The Supreme Court on Thursday sought response from the lenders of Jaiprakash Associates (JAL) as to why they should not be asked to return a land bank of 858 acre to Jaypee Infratech (JIL), which is undergoing insolvency proceedings. JAL, the parent company of JIL, had mortgaged the latter’s land bank to secure loan of Rs 20,510 crore from a consortium of around 20 banks including State Bank of India, Axis Bank, ICICI Bank and Standard Chartered Bank.
A bench led by Justice AM Khanwilkar issued notice to JAL’s lenders on an appeal by homebuyers challenging the National Company Law Appellate Tribunal’s August 1 order that allowed JAL lenders to control over 858 acres of JIL land. The next hearing of the case will be on October 17.
Stating that the NCLAT had “erroneously legitimised certain transactions which they apprehend were “preferential,” Jaypee Green Krescent homebuyers said that the appellate tribunal overlooked the fact that the transactions were entered into by the corporate debtor in its run-up towards insolvency, where the management of JIL was aware of the impending insolvency event as its accounts were already declared NPA.
They further alleged that the preference was given to creditors of JAL and they got a “favoured treatment.” “… there was no viable explanation for entering the impugned transactions for the benefit of JAL, when the corporate debtor itself was facing acute financial crunch,” the petition stated.
It said that Section 43 of the code provides for the avoidance of preferences given by a corporate debtor and also invalidates any transfer of property or creation of an interest thereof by it during the look-back period to a person on account of antecedent debt or other liabilities which have the effect of putting such creditor, surety or guarantor in a better position in the liquidation waterfall than the position which it would have been in if such transfer had not been made.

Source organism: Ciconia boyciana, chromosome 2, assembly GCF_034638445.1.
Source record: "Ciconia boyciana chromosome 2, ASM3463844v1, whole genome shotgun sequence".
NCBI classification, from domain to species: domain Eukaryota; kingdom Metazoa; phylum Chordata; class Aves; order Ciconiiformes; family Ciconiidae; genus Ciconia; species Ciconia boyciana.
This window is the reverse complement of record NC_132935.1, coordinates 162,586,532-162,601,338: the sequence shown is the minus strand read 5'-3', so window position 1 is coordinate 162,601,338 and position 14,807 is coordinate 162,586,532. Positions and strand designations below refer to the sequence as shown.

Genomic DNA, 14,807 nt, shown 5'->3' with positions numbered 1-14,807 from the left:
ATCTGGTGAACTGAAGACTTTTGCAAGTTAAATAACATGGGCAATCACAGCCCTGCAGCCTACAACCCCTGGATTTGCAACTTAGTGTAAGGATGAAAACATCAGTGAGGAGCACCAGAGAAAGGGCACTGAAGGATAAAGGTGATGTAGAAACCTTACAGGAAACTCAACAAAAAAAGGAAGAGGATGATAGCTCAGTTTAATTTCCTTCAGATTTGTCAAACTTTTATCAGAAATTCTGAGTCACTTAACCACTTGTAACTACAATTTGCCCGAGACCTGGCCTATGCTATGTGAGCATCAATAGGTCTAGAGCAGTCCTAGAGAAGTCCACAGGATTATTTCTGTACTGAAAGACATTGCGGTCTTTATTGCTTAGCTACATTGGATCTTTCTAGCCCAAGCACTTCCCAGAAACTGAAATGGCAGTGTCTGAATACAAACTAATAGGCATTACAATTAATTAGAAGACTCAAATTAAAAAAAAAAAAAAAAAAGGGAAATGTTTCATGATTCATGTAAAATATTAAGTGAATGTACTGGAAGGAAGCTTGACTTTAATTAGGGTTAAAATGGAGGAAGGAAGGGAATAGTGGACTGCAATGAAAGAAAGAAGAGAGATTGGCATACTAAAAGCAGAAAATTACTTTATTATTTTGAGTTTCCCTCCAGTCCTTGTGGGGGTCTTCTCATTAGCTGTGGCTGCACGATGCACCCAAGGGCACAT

According to the petition, the resolution professional under Section 25(2)(j) of IBC is duty-bound to examine all the transactions undertaken by the corporate debtor during the period of two years preceding the insolvency commencement date and file an application for avoidance of transactions.
“The management of the corporate debtors, related parties and their creditors often have the benefit of superior information of the financial affairs and may collude to siphon off assets with the knowledge that the corporate debtor may become insolvent in the near future,” the homebuyers stated. However, the JAL lenders told the apex court that the transactions were made in the ordinary course of business and there was nothing to show that they were made to defraud the JIL creditors.
NCLAT had set aside a National Company Law Tribunal Allahabad bench’s May 16, 2018 order, which had directed JAL to return the land to JIL and discharge the interest created over the patch of land to lenders. The tribunal had quashed the deal and termed the transaction as “fraudulent” and “undervalued.”
The NCLAT had on July 30 extended the CIRP period of JIL for 90 days during which fresh bids for the company can be submitted. Though fresh bids can be submitted by NBCC, Adani Infrastructure and Development, among others, the NCLAT had held JAL eligible to place new bids. Appeals against this NCLAT judgment are pending before the Supreme Court.
In the first round of insolvency proceedings conducted last year, the Rs 7,350-crore bid of Lakshdeep, part of Suraksha Group, was rejected by lenders. In October 2018, the RP had started second round of bidding. On the suggestions of the SC, NBCC is supposed to file its revised plan to complete the pending projects. The Adani group is also now in the fray with its unsolicited bid.
The IDBI Bank-led consortium had initiated insolvency proceedings against JIL for failing to repay debt of around Rs 24,000 crore. The NCLT had admitted the IDBI Bank-led consortium’ plea.
Source: Financial Express, September 20, 2019